• * $K^2$ for the transition matrix, sums over all $i,j$ pairs
  • * $f(d)$ is the likelihood part, $O(d^2)$ for Gaussian models

This is a nice recursive form that allows computing the full joint model in time $O\left(TK^2 + TK f(d)\right)$. This is known as the Forward Algorithm, the first step in the Forward-Backward Algorithm.

    *   p(z_t=j|x_{1\dots T}) &= ?
\\ &\propto p(Z_t =j,x_{1\dots t},x_{t+1,\dots ,T})
\\ &= p(x_{t+1\dots T}|z_t =j,x_{1\dots t}) p(z_t=j , x_{1\dots t}) & \text{By factorization}
\\ &= p(x_{t+1\dots T}|z_t =j) p(z_t=j , x_{1\dots t})
\\ &= p(x_{t+1\dots T}|z_t =j) \alpha_T(j)

Define $\beta_t(j) = p(x_{t+1 , \dots T}|z_t = j) \Rightarrow p(z_t = j | X_{1 \dots T}) \beta_t(j) \alpha_t(j)$. This can also be computed recursively in time $O\left(TK^2 + TK f(d)\right)$.

To compute $p(z_t=j|x_{1\dots T})$ for all $t,j$,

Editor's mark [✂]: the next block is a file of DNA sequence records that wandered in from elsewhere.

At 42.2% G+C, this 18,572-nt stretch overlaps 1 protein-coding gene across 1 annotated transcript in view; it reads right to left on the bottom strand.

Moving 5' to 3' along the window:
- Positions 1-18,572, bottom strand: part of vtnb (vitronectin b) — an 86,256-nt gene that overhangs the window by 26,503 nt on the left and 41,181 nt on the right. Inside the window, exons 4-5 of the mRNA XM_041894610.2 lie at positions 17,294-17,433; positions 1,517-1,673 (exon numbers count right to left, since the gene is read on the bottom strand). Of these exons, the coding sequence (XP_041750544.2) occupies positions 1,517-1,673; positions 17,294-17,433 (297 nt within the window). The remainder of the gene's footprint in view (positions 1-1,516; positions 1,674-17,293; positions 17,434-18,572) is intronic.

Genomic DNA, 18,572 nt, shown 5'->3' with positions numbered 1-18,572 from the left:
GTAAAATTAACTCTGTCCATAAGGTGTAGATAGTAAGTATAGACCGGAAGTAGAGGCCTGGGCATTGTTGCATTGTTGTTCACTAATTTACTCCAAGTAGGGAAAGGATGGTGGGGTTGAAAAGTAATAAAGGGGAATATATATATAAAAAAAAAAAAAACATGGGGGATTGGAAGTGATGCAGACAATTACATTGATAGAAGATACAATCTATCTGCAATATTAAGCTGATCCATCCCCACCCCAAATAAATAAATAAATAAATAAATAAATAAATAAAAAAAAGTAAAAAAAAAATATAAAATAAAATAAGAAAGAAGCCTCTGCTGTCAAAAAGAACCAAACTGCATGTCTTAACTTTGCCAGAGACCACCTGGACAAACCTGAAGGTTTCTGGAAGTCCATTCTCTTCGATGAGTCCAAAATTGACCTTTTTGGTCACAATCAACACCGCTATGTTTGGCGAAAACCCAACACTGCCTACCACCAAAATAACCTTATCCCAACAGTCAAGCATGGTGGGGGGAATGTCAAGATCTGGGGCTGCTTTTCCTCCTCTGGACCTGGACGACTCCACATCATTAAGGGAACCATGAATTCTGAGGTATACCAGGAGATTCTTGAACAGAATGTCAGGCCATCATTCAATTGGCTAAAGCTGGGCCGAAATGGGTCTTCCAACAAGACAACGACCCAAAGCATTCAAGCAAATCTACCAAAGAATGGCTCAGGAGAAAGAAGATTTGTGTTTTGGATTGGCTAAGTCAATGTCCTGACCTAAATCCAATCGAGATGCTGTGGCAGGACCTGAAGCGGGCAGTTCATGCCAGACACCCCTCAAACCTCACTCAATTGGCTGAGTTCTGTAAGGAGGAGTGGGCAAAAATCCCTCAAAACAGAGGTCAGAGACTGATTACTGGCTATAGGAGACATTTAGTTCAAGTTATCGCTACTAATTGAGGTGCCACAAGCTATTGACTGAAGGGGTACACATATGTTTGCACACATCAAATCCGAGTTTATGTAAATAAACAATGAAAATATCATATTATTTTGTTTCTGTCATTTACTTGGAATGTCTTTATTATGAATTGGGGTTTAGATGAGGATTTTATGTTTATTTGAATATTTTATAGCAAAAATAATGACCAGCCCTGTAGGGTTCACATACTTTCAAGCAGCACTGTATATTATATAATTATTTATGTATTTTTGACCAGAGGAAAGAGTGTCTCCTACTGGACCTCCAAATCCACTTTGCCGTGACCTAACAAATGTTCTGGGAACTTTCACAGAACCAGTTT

1. compute $\alpha_t(j)$s in the forward step
  2. compute $\beta_t(j)$s in the backward step
  3. $p(z_t=j|x_{1\dots T}) = \frac{\alpha_t(j) \beta_t(j)}{\sum_k \alpha_t(k) \beta_t(k)}$

(This is similar to the E-step of EM)

$\alpha_T{d} = p(Z_T=d, X_{1 \dots T})$
Can compute $\alpha_T$ from $\alpha_{T-1}$ in time $O\left(K^2 + Kf(d)\right)$.
$p(z_T = d | X_{z \dots T}) = \frac{\alpha_T(d)}{\sum_{k=1}^K \alpha_T(k)}$

$w_t(d) = p(z_t = d | x_{1 \dots T}) \propto \alpha_t(d) \beta_t(d)$

In total, to compute $\alpha_t,\beta_t$ for $t= 1\dots T$ is in $O(TK^2 + TKf(d))$. This is the forward-backward algorithm.

Forward-Backward Algorithm

The typical method for doing inference with an HMM is the Forward-Backward Algorithm.

$P(z_{t} = j | x_{t}) \propto P(z_{t}=j,X_{1\dots T})$
$ = P(z_{t}=j, x_{1\dots t}, x_{t+1, \dots T})$
$ = P(x_{t+1, \dots T}| z_{t}=j, x_{1 \dots t}) P(z_{t=j}, x_{1 \dots t})$
Want to compute these two terms.

Forward Step

Consider the second term:
    *   P(z_{t=j}, x_{1 \dots t}) &= \sum_{z_{t-1}} p(z_{t=j}, z_{t-1}, x_{1, \dots t})
\\ &= \sum_{z_{t-1}} p(x_{t} | z_{t=j}) p(z_{t=j} | z_{t-1}) p(z_{t-1} , x_{1, \dots t-1})

Then you can recurse by using the result of the previous time-step, the transition matrix, and the current evidence to compute the term for the current step.